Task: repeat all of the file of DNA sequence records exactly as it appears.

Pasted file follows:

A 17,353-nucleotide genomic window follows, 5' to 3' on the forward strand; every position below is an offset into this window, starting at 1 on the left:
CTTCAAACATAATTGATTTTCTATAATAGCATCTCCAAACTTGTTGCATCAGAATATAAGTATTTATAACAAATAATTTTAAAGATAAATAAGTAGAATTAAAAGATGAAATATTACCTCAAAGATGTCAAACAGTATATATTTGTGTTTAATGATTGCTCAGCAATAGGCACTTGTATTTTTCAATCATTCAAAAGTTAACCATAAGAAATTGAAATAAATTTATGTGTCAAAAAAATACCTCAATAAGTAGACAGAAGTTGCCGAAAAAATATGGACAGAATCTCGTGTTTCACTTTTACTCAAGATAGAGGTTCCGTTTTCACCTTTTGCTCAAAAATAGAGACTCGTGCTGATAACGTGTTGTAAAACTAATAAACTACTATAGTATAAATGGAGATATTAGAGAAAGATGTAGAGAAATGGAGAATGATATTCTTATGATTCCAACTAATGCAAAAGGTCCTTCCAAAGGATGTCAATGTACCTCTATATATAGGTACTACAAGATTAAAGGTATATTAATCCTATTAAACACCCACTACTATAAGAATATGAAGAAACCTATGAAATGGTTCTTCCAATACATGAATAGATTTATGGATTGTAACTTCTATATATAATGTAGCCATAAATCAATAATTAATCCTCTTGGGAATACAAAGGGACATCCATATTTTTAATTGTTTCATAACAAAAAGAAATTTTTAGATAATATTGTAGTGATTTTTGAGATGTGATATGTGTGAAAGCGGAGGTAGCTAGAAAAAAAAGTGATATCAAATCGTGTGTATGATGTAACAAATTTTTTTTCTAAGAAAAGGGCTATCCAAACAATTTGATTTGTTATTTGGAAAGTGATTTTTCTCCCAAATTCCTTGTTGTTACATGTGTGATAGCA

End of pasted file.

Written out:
A 17,353-nucleotide genomic window follows, 5' to 3' on the forward strand; every position below is an offset into this window, starting at 1 on the left:
CTTCAAACATAATTGATTTTCTATAATAGCATCTCCAAACTTGTTGCATCAGAATATAAGTATTTATAACAAATAATTTTAAAGATAAATAAGTAGAATTAAAAGATGAAATATTACCTCAAAGATGTCAAACAGTATATATTTGTGTTTAATGATTGCTCAGCAATAGGCACTTGTATTTTTCAATCATTCAAAAGTTAACCATAAGAAATTGAAATAAATTTATGTGTCAAAAAAATACCTCAATAAGTAGACAGAAGTTGCCGAAAAAATATGGACAGAATCTCGTGTTTCACTTTTACTCAAGATAGAGGTTCCGTTTTCACCTTTTGCTCAAAAATAGAGACTCGTGCTGATAACGTGTTGTAAAACTAATAAACTACTATAGTATAAATGGAGATATTAGAGAAAGATGTAGAGAAATGGAGAATGATATTCTTATGATTCCAACTAATGCAAAAGGTCCTTCCAAAGGATGTCAATGTACCTCTATATATAGGTACTACAAGATTAAAGGTATATTAATCCTATTAAACACCCACTACTATAAGAATATGAAGAAACCTATGAAATGGTTCTTCCAATACATGAATAGATTTATGGATTGTAACTTCTATATATAATGTAGCCATAAATCAATAATTAATCCTCTTGGGAATACAAAGGGACATCCATATTTTTAATTGTTTCATAACAAAAAGAAATTTTTAGATAATATTGTAGTGATTTTTGAGATGTGATATGTGTGAAAGCGGAGGTAGCTAGAAAAAAAAGTGATATCAAATCGTGTGTATGATGTAACAAATTTTTTTTCTAAGAAAAGGGCTATCCAAACAATTTGATTTGTTATTTGGAAAGTGATTTTTCTCCCAAATTCCTTGTTGTTACATGTGTGATAGCA